18. Merrell Chameleon Mid Waterproof Boots are super comfortable boots that I got at REI for $65. I used them on a week long backpacking trip (31 Miles) in Utah’s High Uintas Wilderness and they were very comfortable under a 30 pound pack.

  19. November-Now is a great time to buy hiking boots: season close outs. I can usually buy the boots I want at a 40-50% off discount. Great time to suggest to parents for a Christmas gift.

  20. I have the ones from Cabelas they work great if you have been to Quivira Scout Ranch the trails there are rough and these worked fine.

  21. keens are awesome

  22. i think that they all look pretty cool.

    • outdoorman55 // October 4, 2012 at 7:57 pm // Reply

      they may look cool, but do they fit you,are they durable,do they fit your style,or are they comfortable enough to walk for a long time?These are questions you need to ask yourself when buying any type of shoe,boot,or sandle.

      :)(: think twice about EVERYTHING!!!!!

  23. Knife Xpert 157 (aka Chad 101) // August 29, 2012 at 10:14 pm // Reply

    I just got a new pair of Merrel heavy duty hikers.

  24. brahma hiking boots are very comfortable but they are a little heavy but i got used to them and they are cheap bought mine at walmart on sale for about 10 bucks or so

  25. No boot is ever waterproof. The brand “Snow Seal” is the best waterproofer there is for LEATHER.

    • I agree. Been using it for years and have never had a problem. Good call MT scout.

    • Knife Xpert 157 (aka Chad 101) // October 12, 2012 at 12:31 pm // Reply

      Well actually as long as the boot says WATER-PROOF they should be water proof enough to last a while. As for Rewater proofing them I use good ol’ mink oil.

      • I used to use mink oil, a lot. Only problem is if you plan on keeping the same boots for more than 5 years, mink oil breaks down the boots glue seals and stitching where as Snow Seal does not. Mink oil is also a scent product meaning animals are attracted to it. Not a good thing for wilderness camping. It’s a-number-one for soccer shoes though.

      • Knife Xpert 157 (aka Chad 101) // November 26, 2012 at 2:06 pm //

        Hmmmmmm… is that personal experance or just internet hype?

  26. Timberland’s are great and very universal because they are very light in weight.

  27. Delta Force // May 3, 2012 at 12:36 pm // Reply

    Oakley “HellBound” Para-boots are what I used and they saved my feet on more then one occasion.

    • Wow I wish I had enough money that I could waist it on boots too. Anyways I have a really nice pair of Timberlands now. why spend $600 on boots when you can get a perfectly good pair for a few bucks?? sounds like overkill to me.

      • Delta Force // June 5, 2012 at 10:17 am //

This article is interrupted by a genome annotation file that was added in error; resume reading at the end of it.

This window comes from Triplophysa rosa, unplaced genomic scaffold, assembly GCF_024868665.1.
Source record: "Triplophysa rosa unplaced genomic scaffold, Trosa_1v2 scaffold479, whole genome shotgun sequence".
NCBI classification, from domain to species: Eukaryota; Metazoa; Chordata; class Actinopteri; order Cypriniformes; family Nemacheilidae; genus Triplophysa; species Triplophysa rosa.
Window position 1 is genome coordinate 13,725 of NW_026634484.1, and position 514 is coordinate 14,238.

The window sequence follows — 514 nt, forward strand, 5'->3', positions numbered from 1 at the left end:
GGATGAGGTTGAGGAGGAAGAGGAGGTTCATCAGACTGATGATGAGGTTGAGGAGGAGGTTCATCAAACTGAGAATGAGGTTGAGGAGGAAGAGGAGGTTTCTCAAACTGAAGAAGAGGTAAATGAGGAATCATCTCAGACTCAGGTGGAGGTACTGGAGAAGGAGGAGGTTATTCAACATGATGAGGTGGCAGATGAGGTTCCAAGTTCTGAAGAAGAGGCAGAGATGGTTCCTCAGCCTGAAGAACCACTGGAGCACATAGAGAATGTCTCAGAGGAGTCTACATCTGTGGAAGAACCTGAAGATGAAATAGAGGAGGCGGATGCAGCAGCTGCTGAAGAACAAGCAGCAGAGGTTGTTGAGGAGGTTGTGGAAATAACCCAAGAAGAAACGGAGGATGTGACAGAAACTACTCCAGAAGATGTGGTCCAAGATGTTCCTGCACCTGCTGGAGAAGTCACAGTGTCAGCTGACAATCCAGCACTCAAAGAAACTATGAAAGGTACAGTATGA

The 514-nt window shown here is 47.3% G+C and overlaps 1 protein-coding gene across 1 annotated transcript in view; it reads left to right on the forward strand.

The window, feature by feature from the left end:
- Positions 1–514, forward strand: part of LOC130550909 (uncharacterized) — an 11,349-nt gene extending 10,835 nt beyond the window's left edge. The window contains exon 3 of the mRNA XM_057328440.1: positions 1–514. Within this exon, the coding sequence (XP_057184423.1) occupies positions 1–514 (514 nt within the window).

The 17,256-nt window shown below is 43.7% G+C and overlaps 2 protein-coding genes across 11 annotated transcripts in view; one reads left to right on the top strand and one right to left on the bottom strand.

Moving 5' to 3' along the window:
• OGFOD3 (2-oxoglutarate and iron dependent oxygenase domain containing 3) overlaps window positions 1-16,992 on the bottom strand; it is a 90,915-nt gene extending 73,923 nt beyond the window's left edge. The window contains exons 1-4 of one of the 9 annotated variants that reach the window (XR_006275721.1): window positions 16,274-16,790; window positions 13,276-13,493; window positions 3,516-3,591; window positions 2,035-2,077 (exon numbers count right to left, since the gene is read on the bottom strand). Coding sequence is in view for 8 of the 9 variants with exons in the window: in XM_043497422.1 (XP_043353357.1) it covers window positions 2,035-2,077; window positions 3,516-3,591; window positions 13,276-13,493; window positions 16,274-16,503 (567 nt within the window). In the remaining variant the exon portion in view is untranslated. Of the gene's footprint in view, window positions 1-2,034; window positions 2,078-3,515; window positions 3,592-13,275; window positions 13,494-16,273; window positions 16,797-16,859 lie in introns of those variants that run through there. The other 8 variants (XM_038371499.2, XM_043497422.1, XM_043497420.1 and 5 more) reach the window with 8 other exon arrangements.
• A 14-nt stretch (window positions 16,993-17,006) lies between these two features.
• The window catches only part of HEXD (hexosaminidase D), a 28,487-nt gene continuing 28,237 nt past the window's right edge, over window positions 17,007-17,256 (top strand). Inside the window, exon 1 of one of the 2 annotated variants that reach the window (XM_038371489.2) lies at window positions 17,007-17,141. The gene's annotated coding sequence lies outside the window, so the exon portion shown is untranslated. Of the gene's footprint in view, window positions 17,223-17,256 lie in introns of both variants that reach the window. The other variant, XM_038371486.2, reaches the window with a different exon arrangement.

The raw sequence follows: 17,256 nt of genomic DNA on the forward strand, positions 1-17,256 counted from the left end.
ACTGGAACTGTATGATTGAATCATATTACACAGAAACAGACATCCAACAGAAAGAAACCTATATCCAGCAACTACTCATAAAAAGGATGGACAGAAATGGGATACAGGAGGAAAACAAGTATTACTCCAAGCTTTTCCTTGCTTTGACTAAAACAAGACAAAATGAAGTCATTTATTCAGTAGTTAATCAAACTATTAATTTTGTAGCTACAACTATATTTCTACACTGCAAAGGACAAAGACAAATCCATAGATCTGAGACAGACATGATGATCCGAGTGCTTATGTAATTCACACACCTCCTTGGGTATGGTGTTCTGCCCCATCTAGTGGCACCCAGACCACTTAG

Ha-Ha good one. But you cant get a good pair for just a few bucks. and for your information they where ISSUED to me so I did not buy them, the government did. My boots had to be bullet resistant as i was a Para rescue-man for 8 years in Iraq and Afghanistan. Now I use light weight Merrel’s when scouting with the boys and when hunting.

    • Knife Xpert 157 (aka Chad 101) // August 29, 2012 at 10:17 pm // Reply

      @ delta. Your boots sound really tough but I could never afford them and I dont think any other scout could afford it either. Thank you for preserving my freedom though!

  28. On the Contrary // April 21, 2012 at 9:11 am // Reply

    I bought a Pair of Steel toe Combats at my friendly neighborhood Military Surplus store , if you have a big foot ( Im size 10 and a half) then go to a surplus store , i got these for like 20$ and wore then for 3 years and they still fit.

  29. Trail Monkey // March 30, 2012 at 6:13 pm // Reply

    I just bought a pair of Timberland woodland boots that weigh about the same as my tennies; very nice. Cost was $90.00. Just a suggestion.

  30. Delta Force // March 1, 2012 at 12:34 pm // Reply

    Paratrooper combat boots are the best.

  31. I love sports, I love nature, I love the Vibram Five Fingers!

  32. I bought some imitation boots and they work perfectly!

  33. I was looking for combat boots, ya know jungle or military style.

    • Knife Xpert 157 (aka Chad 101) // October 13, 2011 at 2:14 pm // Reply

      I hope you have a lot of $$$ because combat boots cost up to $700!! the cheapest I have found them is $400! good luck with that!

    • I bought some Zamberlan leather boots back in 1995 and they’ve lasted more than 20 years on my feet.
      It’s the sole that, after 20 years, got too thin.
      If you take good care of them, the leather lasts forever.
      Best boots I ever had!

  34. the ones from cabela look nice

  35. legoman88 // July 7, 2011 at 6:18 pm // Reply

    KEEN hiking boots are even better!!!

  36. Is the L.L Bean all Leather

  37. My Hi-Tec are the best!!!!!!!!!

  38. I think that they look pretty cool. The first one from Cabela’s have great quality.

  39. Mr sharp blade // April 23, 2011 at 7:08 pm // Reply

    I love my boots!


Leave a Reply to Knife Xpert 157 (aka Chad 101) Cancel reply

Please don't use your real name.